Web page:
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5 Weird Horror Books You Won't Have Read For Halloween!

Last year we ran a 'Top 5 Weird Horror Books' list for Halloween, and it was so popular that we thought we'd do it again. After all, who really wants to read yet another list of Stephen King books this All Hallows Eve?

As before, we're celebrating the weird and the unusual for our list. We've asked some of the contributors to The Shadow Booth: Vol. 2 to recommend something strange, unsettling, and not widely read for Halloween. This is what crawled out of the swamp...

The Hawkline Monster by Richard Brautigan
Recommended by Aliya Whiteley

A monster has been created. In the basement of his huge house atop a network of ice caves, Professor Hawkline made something unspeakable from a mysterious bottle of Chemicals, and then he vanished. His daughters have enlisted the help of two guns-for-hire to explore the caves and kill the monster, and nothing I’ve just told you is exactly accurate about that situation. This sounds like horror in a Western setting, which is unusual enough, but it’s far too weird to make you scared for anything except your sanity. The monster and the novel manipulate you, and make everything surreal and strange and ridiculous. Richard Brautigan uses repetition so well throughout this story, and his imagination moves freely through genre with no concern for boring old realism. If you want a highly enjoyable Halloween where you’re too baffled and entertained to be frightened, then this is your book.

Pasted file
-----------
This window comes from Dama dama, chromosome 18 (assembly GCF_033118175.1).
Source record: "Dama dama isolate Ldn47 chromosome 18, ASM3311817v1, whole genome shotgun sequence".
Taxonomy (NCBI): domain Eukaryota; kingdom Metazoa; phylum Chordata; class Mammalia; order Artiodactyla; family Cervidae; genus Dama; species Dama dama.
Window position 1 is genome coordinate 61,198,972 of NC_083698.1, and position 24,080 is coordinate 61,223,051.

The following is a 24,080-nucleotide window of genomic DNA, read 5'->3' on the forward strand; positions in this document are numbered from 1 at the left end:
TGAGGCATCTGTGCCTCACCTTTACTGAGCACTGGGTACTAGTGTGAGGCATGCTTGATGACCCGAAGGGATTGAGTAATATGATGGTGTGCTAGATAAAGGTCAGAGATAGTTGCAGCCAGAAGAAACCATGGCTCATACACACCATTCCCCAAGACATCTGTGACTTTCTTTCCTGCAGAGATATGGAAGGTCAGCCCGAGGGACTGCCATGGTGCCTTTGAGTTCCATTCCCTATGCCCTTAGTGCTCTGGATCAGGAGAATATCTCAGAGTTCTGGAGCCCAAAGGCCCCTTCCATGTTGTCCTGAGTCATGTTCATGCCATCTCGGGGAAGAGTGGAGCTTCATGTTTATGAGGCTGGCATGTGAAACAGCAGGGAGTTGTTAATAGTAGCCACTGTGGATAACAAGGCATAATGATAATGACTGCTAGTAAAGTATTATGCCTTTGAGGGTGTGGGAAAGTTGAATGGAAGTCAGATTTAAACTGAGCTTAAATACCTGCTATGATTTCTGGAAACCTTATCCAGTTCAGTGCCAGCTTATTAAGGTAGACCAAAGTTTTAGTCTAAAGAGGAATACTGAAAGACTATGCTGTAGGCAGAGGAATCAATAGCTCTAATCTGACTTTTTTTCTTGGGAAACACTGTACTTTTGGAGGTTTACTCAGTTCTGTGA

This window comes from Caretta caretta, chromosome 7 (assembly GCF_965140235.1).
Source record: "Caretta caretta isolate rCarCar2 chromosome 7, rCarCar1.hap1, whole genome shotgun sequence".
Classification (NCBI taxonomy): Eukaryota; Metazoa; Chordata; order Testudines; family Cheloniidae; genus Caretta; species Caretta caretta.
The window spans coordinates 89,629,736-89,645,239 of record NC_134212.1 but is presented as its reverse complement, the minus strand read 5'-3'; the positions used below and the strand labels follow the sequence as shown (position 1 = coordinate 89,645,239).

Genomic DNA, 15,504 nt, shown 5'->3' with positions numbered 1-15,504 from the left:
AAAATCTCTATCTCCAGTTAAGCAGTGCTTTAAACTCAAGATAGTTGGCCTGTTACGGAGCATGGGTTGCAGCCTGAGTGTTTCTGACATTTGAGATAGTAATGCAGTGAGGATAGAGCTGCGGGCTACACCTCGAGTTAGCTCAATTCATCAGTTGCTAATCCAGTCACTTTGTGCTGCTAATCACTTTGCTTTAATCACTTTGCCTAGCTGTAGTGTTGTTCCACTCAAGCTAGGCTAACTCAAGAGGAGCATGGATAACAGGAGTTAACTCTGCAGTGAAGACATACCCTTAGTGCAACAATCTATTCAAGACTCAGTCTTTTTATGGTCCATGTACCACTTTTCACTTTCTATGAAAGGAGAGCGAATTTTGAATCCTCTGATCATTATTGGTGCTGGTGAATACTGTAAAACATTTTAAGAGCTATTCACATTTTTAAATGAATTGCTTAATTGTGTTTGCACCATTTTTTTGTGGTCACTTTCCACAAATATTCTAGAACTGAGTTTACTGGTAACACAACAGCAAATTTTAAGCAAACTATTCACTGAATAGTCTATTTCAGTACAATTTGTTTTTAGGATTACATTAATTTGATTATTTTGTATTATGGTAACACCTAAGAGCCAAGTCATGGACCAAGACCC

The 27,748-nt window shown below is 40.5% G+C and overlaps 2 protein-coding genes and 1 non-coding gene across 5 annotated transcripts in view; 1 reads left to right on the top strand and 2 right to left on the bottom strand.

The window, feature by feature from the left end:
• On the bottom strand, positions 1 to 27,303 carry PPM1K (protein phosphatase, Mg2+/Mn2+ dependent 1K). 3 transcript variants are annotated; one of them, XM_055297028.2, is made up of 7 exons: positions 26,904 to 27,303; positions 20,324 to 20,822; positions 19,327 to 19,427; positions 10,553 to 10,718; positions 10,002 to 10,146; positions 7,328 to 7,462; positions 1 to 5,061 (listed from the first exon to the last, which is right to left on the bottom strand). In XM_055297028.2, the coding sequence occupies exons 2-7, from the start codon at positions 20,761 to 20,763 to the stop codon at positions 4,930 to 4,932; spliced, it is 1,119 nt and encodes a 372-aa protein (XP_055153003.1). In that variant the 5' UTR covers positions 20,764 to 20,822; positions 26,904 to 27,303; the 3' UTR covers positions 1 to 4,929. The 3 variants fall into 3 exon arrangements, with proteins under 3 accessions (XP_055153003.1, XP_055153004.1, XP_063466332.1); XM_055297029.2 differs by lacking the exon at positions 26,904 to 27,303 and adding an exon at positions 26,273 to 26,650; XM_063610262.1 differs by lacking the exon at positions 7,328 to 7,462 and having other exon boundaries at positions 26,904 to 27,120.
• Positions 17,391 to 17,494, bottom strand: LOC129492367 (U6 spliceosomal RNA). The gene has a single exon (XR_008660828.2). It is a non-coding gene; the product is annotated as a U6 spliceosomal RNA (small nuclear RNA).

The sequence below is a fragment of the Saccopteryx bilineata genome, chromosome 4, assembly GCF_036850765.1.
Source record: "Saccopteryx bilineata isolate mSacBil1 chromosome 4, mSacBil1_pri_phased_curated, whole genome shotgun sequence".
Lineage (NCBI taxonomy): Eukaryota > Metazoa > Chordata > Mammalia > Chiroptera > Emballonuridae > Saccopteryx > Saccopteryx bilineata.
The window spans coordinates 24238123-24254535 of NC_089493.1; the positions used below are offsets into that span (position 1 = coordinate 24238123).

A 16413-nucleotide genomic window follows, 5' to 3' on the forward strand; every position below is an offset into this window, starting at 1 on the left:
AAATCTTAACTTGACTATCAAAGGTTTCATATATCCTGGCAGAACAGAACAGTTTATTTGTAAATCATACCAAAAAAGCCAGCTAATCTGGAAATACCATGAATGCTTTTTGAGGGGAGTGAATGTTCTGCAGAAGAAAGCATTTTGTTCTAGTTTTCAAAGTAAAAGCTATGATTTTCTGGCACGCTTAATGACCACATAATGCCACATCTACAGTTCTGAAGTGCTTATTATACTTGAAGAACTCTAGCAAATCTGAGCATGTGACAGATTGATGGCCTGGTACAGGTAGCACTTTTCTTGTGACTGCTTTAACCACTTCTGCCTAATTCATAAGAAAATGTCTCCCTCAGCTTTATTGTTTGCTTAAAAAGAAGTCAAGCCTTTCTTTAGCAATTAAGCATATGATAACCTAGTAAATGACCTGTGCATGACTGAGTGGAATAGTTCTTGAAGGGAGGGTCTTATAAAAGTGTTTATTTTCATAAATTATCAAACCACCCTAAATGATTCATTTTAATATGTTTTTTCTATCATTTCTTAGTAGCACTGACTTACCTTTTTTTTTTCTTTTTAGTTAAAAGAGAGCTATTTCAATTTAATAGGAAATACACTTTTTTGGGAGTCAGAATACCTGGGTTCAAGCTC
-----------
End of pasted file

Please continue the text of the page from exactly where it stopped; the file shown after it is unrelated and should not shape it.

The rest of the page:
The Pedestal by George Lanning
Recommended by Ralph Robert Moore

'These last nights, dark has come on the boom of wings.' That’s the opening sentence of Lanning's 1966 novel about John and Eleanor Bayden, wealthy city folk who move to the country after John is released from the hospital. One day, on a lark, they go to an auction and John buys a six-foot pedestal with three delicately carved clawed feet. Avon issued a series of red-cover horror paperbacks in the Sixties, and I walked around town with one or another of them jammed in the back pocket of my jeans throughout my late teens. The Pedestal was my favorite. Told in the first person, we watch everything in the novel unfold from John's perspective, including the latter parts of the book where we begin questioning just how reliable John is as a narrator. Having thoroughly enjoyed The Pedestal I read another of the three novels Lanning wrote in his lifetime, but it did nothing for me. So it was a fantastic first date with an author, to where you're talking in your head to them afterwards, but a disastrous second date, surreptitiously checking your wristwatch as the veal piccata is set down in front of you. But I do definitely recommend The Pedestal. I believe it's currently out of print, but used copies are readily available for a reasonable price on Amazon. Here's the final sentence of the novel: 'Dear God, what wonder, what strangeness, what magnificence of the terrible will she find?'